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Leonid meteors put on a record show 50 years ago

November 17, 2016 - SPACE

The peak date for the 2016 Leonid meteor shower falls on the 50th anniversary of one of the greatest meteor storms in history, a shower of thousands of meteors per minute during a span of 15 minutes. The peak date in 2016 is likely to disappoint meteor watchers.

The EarthSky publication notes that on the momentous 1966 night, the Leonids briefly fell like rain. Some who witnessed the meteor storm said they felt as if they needed to grip the ground, so strong was the impression of Earth plowing along through space, fording the meteoroid stream.

The Leonids show lasts for much of the month and will be best just before dawn on Nov 17. EarthSky predicts a shower of just 10-15 meteors per hour and warns that moonlight will spoil the show.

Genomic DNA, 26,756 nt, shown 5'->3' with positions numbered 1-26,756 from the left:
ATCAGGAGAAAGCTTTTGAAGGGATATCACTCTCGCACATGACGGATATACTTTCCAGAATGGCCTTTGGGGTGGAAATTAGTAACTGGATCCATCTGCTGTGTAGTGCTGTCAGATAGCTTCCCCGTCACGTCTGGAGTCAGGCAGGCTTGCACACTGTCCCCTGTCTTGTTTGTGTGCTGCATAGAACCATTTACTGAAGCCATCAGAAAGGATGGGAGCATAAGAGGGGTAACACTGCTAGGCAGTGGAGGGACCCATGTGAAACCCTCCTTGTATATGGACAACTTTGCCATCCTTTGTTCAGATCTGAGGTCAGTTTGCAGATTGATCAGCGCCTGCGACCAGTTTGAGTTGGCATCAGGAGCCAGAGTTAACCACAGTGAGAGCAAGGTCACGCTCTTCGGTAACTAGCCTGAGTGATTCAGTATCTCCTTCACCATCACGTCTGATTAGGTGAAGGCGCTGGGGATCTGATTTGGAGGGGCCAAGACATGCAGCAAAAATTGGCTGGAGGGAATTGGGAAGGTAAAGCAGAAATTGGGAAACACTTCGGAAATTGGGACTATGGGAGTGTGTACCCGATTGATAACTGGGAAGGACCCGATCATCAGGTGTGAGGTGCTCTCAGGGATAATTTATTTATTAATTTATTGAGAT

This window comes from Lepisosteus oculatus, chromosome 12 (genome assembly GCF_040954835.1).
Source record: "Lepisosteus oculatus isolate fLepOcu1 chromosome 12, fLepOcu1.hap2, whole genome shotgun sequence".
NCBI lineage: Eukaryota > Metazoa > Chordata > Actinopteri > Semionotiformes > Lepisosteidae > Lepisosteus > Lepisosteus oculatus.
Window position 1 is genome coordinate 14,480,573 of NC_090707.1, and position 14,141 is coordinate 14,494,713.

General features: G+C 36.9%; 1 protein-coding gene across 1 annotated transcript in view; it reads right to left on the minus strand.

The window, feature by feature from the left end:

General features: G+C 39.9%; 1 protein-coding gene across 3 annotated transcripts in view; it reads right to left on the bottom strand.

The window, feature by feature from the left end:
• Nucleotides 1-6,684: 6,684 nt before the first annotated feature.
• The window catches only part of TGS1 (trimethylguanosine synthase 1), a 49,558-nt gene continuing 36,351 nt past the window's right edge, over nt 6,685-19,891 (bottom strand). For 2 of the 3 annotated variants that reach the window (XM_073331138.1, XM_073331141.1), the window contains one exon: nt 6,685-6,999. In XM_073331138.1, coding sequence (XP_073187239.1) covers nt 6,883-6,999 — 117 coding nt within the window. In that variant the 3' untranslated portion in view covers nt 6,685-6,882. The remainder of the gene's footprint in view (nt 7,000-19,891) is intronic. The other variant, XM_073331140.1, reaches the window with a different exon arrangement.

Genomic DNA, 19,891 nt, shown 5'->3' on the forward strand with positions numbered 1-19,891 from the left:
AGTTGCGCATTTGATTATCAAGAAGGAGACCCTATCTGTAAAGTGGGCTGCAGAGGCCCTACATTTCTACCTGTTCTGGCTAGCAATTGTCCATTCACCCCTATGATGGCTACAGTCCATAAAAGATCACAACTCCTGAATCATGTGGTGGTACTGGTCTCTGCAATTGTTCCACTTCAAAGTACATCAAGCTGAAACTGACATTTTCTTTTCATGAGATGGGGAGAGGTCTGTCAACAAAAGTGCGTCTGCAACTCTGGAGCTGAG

The Leonids occur when the Earth passes through the debris left by the comet Tempel-Tuttle. The comet takes about 33 years to make one orbit around the Sun.

Another distinction of the Leonids, which radiate from the constellation Leo the Lion, is that they can be seen from both hemispheres.

Peak dates are derived from data published in the Observer's Handbook by the Royal Astronomical Society of Canada and Guy Ottewell's Astronomical Calendar.

EarthSky's meteor shower guide for 2016 (EarthSky Org. Aug 16)

History of Leonids (NASA)

Date written/update: 2016-09-07